Iraq enjoys, relatively speaking, free media. Lots of, let's say, paid voices out there. And there is real pressure. There are groups within Parliament are pushing for the U.S. to leave Iraq, although this is against Iraq's interests. But this is the reality that exists today in Iraq.

    So you should expect a lot of voices protesting that visit.

  • Nick Schifrin:

    So, Jane Ferguson, let's talk about security. And we talked about how Air Force One had to go in, in the cover of darkness.

    President Trump says ISIS has been defeated. There's no question ISIS has less territory now, but is there a fear that ISIS could return as a kind of insurgency?

  • Jane Ferguson:

    There is, Nick.

    ISIS have been defeated in Iraq as a standing army that could basically hold — invade and hold areas as big as Mosul city and other places like Fallujah. Of course, famously, they have been pushed out of those cities, but that doesn't mean ISIS no longer exists in Iraq.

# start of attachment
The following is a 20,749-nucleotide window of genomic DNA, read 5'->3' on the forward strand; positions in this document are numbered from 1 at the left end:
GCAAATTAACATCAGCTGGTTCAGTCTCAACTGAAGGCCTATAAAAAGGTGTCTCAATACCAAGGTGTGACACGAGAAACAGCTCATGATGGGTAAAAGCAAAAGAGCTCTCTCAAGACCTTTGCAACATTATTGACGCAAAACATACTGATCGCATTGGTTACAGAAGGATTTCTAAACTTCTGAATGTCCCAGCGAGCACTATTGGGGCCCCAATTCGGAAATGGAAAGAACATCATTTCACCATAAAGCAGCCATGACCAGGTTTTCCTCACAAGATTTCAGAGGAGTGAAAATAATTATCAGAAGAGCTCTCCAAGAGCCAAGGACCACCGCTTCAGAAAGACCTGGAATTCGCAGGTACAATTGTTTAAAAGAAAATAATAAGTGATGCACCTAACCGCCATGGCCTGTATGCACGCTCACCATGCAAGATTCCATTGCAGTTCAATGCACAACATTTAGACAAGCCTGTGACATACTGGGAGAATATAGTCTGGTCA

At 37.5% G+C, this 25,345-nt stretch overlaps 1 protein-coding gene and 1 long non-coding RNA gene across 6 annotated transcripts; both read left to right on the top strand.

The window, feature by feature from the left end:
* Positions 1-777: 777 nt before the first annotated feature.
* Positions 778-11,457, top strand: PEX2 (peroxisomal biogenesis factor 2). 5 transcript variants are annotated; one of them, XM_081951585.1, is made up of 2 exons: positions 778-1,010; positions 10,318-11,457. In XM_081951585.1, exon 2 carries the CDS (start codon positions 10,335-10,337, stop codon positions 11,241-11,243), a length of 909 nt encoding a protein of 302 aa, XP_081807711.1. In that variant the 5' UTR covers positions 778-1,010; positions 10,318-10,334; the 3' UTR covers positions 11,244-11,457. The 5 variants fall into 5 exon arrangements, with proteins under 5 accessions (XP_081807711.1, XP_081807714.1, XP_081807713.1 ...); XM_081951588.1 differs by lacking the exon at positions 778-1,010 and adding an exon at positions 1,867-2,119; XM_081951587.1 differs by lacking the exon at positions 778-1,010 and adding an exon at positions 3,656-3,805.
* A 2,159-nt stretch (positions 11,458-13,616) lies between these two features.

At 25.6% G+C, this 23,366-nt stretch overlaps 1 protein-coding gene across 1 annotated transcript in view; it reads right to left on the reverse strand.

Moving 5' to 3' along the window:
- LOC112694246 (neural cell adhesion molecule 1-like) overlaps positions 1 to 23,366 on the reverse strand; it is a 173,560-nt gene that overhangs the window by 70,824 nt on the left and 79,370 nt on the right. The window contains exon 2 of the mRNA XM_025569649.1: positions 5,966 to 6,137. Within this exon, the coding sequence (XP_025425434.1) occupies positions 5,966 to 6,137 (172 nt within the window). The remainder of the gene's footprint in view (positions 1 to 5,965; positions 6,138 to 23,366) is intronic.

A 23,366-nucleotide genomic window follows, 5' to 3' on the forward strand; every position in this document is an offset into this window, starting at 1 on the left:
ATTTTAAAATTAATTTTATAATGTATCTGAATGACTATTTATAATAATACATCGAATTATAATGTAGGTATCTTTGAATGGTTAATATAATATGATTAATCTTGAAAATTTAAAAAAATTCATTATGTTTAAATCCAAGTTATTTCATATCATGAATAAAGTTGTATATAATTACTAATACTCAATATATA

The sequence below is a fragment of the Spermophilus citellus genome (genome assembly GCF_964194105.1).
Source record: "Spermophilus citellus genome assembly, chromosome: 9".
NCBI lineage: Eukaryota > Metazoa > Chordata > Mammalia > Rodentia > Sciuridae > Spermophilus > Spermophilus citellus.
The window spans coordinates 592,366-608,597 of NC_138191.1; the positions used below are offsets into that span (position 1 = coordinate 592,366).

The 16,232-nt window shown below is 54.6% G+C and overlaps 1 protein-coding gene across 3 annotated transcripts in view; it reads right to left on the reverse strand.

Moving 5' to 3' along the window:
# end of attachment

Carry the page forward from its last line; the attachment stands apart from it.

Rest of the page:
Just on Tuesday, there was a car bombing claimed by the group in a place called Tal Afar. That's in the northwest border near Syria, but inside Iraq. So ISIS are still present there. What they have done is gone back to their insurgency roots, similar to how they were before they were officially called ISIS, or the Islamic State. They were called al-Qaida in Iraq.

    And we know that they have been attacking Iraqi security forces in and around places like Tikrit. And so security operations against them continue. It's just a very different fight.